Bolivia looks to improve its air quality

Bolivia’s cities suffer from severe air pollution. A Swiss project entitled Aire Limpio is helping to improve their air quality. Empa is also on board, readily passing on its expertise in the field of air measuring technology and air quality control.

In the last decade, the number of cars on Bolivia’s roads has tripled. The enormous amount of traffic in cities like La Paz is the main culprit behind the high air pollution levels. Measurements revealed that the concentration of pollutants in Bolivia’s cities often exceeds the limits set by the World Health Organization (WHO). Bolivians are aware of this thanks to a project entitled Aire Limpio (i.e. "clean air" - the goal of the program).
Funded by the Swiss Agency for Development and Cooperation (SDC), the project was launched back in 2003, when measuring equipment was set up at various urban locations all over Bolivia. This measuring network was dubbed Red Monica and yields valuable data. Keeping it running around the clock while maintaining the quality of the readings, however, is a major challenge. Consequently, the two Empa researchers Martin Steinbacher and Julien Anet, who are both highly experienced in air quality measurements, traveled to La Paz in mid-October 2015.

In the metropolis 3,500 meters above sea level, one of the highest cities in the world, the two experts showed the Red Monica staff how to repair a measuring device. "The way the equipment works isn’t so straightforward," says Steinbacher. "If there’s something wrong with my car, I take it to a mechanic at the nearest garage. But our Bolivian colleagues don’t have that luxury as there aren’t any service technicians in the country." As a result, the Empa scientists trained the Red Monica crew, coordinated by MeteoSchweiz in collaboration with the CATCOS project (Capacity Building and Twinning for Climate Observing Systems), to enable them to work more independently in future.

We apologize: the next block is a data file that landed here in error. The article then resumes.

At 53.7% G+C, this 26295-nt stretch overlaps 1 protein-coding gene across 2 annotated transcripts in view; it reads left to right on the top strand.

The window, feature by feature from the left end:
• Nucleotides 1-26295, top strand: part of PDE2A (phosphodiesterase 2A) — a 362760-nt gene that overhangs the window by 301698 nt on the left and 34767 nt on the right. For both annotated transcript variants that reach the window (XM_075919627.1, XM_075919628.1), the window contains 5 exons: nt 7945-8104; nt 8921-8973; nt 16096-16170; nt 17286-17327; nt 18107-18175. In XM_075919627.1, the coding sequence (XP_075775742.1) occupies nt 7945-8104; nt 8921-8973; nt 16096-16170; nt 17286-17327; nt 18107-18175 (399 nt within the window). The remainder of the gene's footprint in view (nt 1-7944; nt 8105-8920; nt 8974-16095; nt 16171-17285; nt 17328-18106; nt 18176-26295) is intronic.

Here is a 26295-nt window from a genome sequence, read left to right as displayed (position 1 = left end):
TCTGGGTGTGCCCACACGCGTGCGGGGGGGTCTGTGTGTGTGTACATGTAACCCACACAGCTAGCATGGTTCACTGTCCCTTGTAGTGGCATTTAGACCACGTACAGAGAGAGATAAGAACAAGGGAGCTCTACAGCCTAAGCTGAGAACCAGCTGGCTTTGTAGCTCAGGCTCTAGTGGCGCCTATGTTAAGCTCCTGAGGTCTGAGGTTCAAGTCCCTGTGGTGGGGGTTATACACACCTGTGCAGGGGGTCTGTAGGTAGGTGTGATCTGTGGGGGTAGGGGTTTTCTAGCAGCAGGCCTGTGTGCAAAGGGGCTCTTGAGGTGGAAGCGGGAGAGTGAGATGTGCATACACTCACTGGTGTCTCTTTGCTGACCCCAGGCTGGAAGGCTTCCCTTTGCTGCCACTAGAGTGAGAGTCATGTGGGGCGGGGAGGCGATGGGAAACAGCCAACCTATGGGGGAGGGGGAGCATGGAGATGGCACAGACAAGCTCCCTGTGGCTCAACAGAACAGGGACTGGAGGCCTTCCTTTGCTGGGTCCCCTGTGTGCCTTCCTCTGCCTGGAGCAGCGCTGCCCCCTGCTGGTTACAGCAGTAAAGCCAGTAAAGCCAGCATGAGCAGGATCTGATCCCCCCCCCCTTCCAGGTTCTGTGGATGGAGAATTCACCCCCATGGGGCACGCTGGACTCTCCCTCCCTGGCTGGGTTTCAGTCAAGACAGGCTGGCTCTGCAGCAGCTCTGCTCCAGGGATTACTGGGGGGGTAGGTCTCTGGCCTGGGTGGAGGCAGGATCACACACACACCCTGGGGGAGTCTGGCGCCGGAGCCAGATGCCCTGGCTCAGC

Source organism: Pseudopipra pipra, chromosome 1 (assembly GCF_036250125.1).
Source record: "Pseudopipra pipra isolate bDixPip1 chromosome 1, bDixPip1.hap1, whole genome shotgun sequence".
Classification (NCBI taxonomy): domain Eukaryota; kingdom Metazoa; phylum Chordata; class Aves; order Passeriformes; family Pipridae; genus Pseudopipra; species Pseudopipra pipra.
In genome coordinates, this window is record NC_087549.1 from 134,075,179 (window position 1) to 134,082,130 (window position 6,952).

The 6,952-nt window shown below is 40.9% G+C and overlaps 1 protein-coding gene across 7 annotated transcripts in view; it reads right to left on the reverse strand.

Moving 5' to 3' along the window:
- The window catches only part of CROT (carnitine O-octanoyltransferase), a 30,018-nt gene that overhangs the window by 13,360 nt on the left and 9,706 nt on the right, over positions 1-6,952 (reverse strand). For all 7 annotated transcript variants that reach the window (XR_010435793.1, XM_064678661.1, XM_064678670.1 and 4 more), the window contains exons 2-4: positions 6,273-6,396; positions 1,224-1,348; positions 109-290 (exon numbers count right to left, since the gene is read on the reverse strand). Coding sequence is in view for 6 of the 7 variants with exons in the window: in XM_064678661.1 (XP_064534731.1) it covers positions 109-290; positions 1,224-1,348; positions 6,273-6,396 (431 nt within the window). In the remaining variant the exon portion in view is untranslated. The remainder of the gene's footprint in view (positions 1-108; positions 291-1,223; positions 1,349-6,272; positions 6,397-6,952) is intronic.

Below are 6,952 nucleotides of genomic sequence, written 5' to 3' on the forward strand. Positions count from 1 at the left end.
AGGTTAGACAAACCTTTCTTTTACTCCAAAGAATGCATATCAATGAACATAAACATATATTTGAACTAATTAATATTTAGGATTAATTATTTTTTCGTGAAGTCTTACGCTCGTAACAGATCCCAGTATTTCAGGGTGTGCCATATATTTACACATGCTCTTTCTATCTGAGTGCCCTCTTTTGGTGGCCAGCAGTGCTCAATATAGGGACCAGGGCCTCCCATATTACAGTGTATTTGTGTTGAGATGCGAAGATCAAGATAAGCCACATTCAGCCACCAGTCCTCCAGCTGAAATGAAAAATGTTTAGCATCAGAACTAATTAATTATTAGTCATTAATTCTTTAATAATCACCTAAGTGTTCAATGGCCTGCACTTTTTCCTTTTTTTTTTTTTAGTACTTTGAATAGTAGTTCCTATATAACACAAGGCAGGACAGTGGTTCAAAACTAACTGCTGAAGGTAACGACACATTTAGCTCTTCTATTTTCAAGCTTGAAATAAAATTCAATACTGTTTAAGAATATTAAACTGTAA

The Bolivians also have to calibrate the highly sensitive measuring devices themselves. "It’s a bit like testing bathroom scales," says Steinbacher. "You take a 50-kilo sack, stand on the scales and check whether the weight increases accordingly." In air measuring technology, a gas sample with a known concentration of air pollutants is used instead of a sack.
Besides the practical workings of the equipment, handling the data was also a central aspect of the course. The two Empa researchers showed the participants how to develop suitable computer programs. "They were incredibly motivated," says Steinbacher. "At long last, they had someone who could answer their questions."
The keen interest wasn’t just limited to Red Monica staff, either. The Empa experts even welcomed the minister of the environment and organized a press conference especially. This went down extremely well with the Bolivian media, as reflected in numerous articles in the local press.

Under the Aire Limpio project, air pollutants have been gaged for over a decade. And the readings have evidently raised awareness among the population, too: Despite the huge increase in the number of vehicles, the pollutant concentrations have only increased moderately. This is largely because Bolivia has now introduced a vehicle inspection program to remove the worst polluters from the roads. Moreover, considerable investments have been made in public transport: Three cable car lines have already been constructed to connect various parts of the city and an increasing number of buses have been purchased - for Steinbacher, a very promising development.

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